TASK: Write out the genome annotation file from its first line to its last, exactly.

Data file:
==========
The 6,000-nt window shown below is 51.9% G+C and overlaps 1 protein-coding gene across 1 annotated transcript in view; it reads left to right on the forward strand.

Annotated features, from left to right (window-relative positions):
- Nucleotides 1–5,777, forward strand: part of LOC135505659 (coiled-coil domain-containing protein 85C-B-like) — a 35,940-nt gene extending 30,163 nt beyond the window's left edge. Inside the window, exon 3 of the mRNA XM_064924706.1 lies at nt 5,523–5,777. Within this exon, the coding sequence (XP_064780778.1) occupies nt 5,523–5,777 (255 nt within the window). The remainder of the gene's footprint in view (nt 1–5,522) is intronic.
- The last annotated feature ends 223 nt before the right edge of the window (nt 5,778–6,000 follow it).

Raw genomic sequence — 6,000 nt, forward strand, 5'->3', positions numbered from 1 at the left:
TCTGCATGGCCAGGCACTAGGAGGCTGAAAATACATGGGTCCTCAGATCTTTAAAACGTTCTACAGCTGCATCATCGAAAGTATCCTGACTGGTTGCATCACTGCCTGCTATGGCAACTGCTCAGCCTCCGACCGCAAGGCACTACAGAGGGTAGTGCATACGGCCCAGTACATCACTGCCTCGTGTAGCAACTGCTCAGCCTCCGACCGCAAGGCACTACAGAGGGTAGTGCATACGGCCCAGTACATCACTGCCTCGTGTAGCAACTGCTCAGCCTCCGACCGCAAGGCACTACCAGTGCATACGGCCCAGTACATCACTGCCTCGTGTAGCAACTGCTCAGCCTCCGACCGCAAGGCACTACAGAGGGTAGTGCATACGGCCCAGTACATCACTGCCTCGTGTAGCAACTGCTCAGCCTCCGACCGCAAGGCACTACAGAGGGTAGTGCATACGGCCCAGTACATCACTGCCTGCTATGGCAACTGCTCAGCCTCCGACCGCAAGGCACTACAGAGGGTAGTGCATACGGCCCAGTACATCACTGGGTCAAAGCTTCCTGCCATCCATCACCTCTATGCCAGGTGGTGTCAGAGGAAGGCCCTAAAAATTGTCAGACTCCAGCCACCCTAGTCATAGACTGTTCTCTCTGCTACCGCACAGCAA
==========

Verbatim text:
The 6,000-nt window shown below is 51.9% G+C and overlaps 1 protein-coding gene across 1 annotated transcript in view; it reads left to right on the forward strand.

Annotated features, from left to right (window-relative positions):
- Nucleotides 1–5,777, forward strand: part of LOC135505659 (coiled-coil domain-containing protein 85C-B-like) — a 35,940-nt gene extending 30,163 nt beyond the window's left edge. Inside the window, exon 3 of the mRNA XM_064924706.1 lies at nt 5,523–5,777. Within this exon, the coding sequence (XP_064780778.1) occupies nt 5,523–5,777 (255 nt within the window). The remainder of the gene's footprint in view (nt 1–5,522) is intronic.
- The last annotated feature ends 223 nt before the right edge of the window (nt 5,778–6,000 follow it).

Raw genomic sequence — 6,000 nt, forward strand, 5'->3', positions numbered from 1 at the left:
TCTGCATGGCCAGGCACTAGGAGGCTGAAAATACATGGGTCCTCAGATCTTTAAAACGTTCTACAGCTGCATCATCGAAAGTATCCTGACTGGTTGCATCACTGCCTGCTATGGCAACTGCTCAGCCTCCGACCGCAAGGCACTACAGAGGGTAGTGCATACGGCCCAGTACATCACTGCCTCGTGTAGCAACTGCTCAGCCTCCGACCGCAAGGCACTACAGAGGGTAGTGCATACGGCCCAGTACATCACTGCCTCGTGTAGCAACTGCTCAGCCTCCGACCGCAAGGCACTACCAGTGCATACGGCCCAGTACATCACTGCCTCGTGTAGCAACTGCTCAGCCTCCGACCGCAAGGCACTACAGAGGGTAGTGCATACGGCCCAGTACATCACTGCCTCGTGTAGCAACTGCTCAGCCTCCGACCGCAAGGCACTACAGAGGGTAGTGCATACGGCCCAGTACATCACTGCCTGCTATGGCAACTGCTCAGCCTCCGACCGCAAGGCACTACAGAGGGTAGTGCATACGGCCCAGTACATCACTGGGTCAAAGCTTCCTGCCATCCATCACCTCTATGCCAGGTGGTGTCAGAGGAAGGCCCTAAAAATTGTCAGACTCCAGCCACCCTAGTCATAGACTGTTCTCTCTGCTACCGCACAGCAA